This distinction between the “natural” and “spiritual” body indicates that in the resurrection, the person’s soul in union with the Holy Spirit is in the ascendency over what we would recognize as normal physical limitations resulting from the laws of nature.  A person’s soul includes his will.  This indicates that a person in his resurrection body, by an act of his will in the power and control of the Holy Spirit, will be able to overcome what would otherwise appear to be limitations that are imposed on a natural body by the laws of nature.  That is why his spiritual body is immortal (2 Tim. 1:10), imperishable, powerful and glorious.  The resurrection/spiritual body in theology is often also called a glorified body (John 7:39, 12:16, 23, Romans 8:30) and the process of being resurrected into a spiritual body is call glorification (Chapter 17 of Ref. 13).  The phrase “glorified body” perhaps better communicates that this body still has physicality, though it has been raised to a much higher level of spiritual control so that it better reflects God’s glory.

Wayne Grudem (Ref. 8) says:  “The fact that our new bodies will be “imperishable” means that they will not wear out or grow old or ever be subject to any kind of sickness or disease.  They will be completely healthy and strong forever.  Moreover, since the gradual process of aging is part of the process by which our bodies now are subject to “corruption,” it is appropriate to think that our resurrection bodies will have no sign of aging, but will have the characteristics of youthful but mature manhood or womanhood forever. … In these resurrection bodies we will clearly see humanity as God intended it to be.”

Henry C. Thiessen in his “Lectures in Systematic Theology” (Ref. 9) says:  “In general it may be said that the resurrection body will not be an entirely new creation.  If that were the case, it would not be the present body, but another body.  But the body which is sown will be raised (1 Cor. 15:43f, 53f).  Nor, on the other hand, will the resurrection body necessarily be in every detail composed of the identical particles contained in this body (1 Cor. 15:37f).  All that Scripture warrants us in saying, is that the resurrection body will sustain a similar relation to the present body as the wheat in the stalk sustains to the wheat in the ground out of which it grew.  An adult has the same body with which he was born, though it has undergone continual change and does not contain the same cells with which it was born.  So the resurrection body will be the same body, though its make-up will be changed.”  This change is what transforms the natural body into the spiritual body.  As the seed that is buried grows into the plant that follows, thus showing both continuity and differences, so it is with the dead body that is buried which is raised into the resurrection body that follows, for “we will all be changed” (1 Cor. 15:51).  Even Job in the Old Testament (~1900 B.C.) looked forward to this change in his body (Job 14:14-15, 19:25-27).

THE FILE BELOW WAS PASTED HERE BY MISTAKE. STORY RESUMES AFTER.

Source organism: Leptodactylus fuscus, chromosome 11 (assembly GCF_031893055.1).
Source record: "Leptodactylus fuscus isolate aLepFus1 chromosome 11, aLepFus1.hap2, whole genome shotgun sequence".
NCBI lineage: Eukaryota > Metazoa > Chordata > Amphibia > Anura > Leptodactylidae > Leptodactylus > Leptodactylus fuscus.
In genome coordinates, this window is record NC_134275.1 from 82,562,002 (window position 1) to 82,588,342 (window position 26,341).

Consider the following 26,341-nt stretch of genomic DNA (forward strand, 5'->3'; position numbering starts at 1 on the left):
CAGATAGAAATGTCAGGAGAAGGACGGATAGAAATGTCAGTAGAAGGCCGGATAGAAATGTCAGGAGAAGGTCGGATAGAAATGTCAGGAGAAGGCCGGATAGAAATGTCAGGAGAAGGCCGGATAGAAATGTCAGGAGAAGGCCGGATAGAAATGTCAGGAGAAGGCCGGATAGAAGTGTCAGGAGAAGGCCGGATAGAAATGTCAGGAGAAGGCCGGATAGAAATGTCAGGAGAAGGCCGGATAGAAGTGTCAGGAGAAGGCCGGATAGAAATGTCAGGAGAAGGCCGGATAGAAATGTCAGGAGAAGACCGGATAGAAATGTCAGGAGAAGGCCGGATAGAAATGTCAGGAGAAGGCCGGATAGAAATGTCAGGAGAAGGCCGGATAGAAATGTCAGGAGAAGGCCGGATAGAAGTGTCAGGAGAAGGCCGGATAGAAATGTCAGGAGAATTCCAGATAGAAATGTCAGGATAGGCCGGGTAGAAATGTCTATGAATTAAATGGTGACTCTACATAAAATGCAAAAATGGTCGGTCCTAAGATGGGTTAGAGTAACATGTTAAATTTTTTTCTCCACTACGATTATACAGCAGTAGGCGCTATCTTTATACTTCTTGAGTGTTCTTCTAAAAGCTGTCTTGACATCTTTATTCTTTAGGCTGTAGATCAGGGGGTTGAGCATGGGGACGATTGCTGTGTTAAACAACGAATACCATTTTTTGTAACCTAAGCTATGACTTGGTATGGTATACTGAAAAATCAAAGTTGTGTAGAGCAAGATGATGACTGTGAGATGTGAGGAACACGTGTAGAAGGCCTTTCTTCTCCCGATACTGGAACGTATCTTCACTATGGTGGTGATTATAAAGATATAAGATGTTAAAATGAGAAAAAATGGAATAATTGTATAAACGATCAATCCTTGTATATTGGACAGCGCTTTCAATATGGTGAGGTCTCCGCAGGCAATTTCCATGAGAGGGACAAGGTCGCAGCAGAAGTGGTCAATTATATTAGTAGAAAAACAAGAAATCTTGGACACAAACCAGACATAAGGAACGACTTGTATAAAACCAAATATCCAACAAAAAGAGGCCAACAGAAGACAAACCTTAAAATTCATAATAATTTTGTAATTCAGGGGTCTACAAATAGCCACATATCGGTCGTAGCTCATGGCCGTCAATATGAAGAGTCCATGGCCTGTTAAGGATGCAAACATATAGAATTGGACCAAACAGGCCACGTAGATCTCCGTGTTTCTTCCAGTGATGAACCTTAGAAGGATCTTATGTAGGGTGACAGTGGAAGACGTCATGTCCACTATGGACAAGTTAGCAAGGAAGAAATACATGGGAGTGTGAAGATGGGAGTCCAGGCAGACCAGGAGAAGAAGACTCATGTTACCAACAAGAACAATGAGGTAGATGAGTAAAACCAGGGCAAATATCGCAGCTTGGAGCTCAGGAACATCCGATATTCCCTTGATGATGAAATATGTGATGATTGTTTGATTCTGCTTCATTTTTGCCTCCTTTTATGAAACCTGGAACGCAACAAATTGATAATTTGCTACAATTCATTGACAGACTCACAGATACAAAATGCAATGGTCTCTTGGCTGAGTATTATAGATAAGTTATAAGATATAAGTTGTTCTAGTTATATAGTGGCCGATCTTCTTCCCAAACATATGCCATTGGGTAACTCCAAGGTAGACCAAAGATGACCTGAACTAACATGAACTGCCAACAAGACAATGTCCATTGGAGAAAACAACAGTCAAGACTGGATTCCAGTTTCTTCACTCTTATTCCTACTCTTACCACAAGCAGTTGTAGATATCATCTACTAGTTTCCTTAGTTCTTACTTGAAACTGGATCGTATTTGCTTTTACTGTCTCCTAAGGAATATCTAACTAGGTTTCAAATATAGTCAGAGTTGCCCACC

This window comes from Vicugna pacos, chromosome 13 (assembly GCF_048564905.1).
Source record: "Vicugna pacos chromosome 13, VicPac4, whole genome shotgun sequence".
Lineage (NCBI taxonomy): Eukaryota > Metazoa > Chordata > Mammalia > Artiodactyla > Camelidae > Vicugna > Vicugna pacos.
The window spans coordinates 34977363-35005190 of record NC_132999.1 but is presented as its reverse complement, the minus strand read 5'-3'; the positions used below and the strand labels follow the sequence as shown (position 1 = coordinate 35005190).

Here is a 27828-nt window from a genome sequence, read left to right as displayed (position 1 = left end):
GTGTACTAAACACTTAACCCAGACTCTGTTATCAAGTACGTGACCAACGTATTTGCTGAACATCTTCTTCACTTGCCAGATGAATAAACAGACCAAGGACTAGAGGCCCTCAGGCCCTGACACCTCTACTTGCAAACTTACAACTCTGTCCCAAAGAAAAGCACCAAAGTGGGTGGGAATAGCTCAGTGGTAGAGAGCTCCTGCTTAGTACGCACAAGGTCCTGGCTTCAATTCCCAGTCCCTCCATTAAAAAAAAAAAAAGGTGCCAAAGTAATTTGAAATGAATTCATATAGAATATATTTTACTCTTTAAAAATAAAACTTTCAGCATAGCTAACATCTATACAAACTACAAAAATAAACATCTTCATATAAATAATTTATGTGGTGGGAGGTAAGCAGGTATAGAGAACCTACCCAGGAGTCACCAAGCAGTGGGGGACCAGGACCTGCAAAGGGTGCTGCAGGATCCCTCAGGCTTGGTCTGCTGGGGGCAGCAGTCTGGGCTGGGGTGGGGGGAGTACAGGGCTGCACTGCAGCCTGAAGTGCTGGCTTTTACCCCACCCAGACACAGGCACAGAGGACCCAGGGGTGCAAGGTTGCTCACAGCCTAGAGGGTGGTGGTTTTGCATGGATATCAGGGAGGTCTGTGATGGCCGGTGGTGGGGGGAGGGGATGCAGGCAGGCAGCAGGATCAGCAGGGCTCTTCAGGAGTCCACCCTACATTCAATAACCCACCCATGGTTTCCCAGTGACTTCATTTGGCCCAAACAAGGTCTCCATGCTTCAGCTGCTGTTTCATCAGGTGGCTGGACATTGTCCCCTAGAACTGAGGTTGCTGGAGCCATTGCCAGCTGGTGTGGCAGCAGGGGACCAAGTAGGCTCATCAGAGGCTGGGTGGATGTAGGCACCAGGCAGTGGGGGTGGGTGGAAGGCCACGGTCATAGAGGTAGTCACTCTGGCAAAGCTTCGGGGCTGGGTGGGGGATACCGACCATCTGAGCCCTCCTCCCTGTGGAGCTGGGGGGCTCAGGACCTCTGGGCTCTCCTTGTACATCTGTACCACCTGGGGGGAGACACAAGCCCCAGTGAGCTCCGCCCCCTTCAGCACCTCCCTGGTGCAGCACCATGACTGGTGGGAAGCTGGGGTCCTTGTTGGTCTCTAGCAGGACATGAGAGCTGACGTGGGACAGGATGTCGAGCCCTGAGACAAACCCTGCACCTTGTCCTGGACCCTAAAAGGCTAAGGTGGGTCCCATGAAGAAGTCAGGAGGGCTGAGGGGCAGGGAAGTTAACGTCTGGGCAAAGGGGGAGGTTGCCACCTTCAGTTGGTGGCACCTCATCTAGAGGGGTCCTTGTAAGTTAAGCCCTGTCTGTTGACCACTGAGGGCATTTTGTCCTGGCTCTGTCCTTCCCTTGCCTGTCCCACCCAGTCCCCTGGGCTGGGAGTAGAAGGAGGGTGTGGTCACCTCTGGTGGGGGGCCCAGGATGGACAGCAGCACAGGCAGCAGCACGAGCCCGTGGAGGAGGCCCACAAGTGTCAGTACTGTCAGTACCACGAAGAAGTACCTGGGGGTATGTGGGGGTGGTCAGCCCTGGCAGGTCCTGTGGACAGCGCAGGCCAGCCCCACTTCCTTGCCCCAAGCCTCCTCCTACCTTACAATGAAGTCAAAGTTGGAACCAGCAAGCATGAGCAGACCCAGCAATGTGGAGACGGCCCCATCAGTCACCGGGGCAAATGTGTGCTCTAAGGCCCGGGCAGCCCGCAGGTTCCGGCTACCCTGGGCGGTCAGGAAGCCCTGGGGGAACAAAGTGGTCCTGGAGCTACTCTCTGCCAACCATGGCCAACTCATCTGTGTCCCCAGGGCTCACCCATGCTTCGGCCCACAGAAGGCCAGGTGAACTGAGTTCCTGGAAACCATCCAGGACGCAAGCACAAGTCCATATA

An issue that needs to be clarified at this point is the relation between the continuity of the soul and the future resurrection of the body.  Due to the pervasive influence of naturalism in our culture, people generally believe that when the body dies, the person dies.  This means that there is nothing that survives the death of the body, which means that there can be no ultimate divine judgment upon the individual for sin.  This destroys three important things: the possibility of justice in the universe, the possibility of an absolute morality, and the possibility of real significance in life for in the final analysis, nothing matters.  So the issue of whether mankind has a soul that survives the death of the body is very important.  Fortunately, the Bible is very clear that each living person is composed of a soul as well as a body, and that the soul survives the death of the body.  The central passage on the survival of the soul after the death of the body is 2 Cor. 5:1-10.  In the NIV, this reads: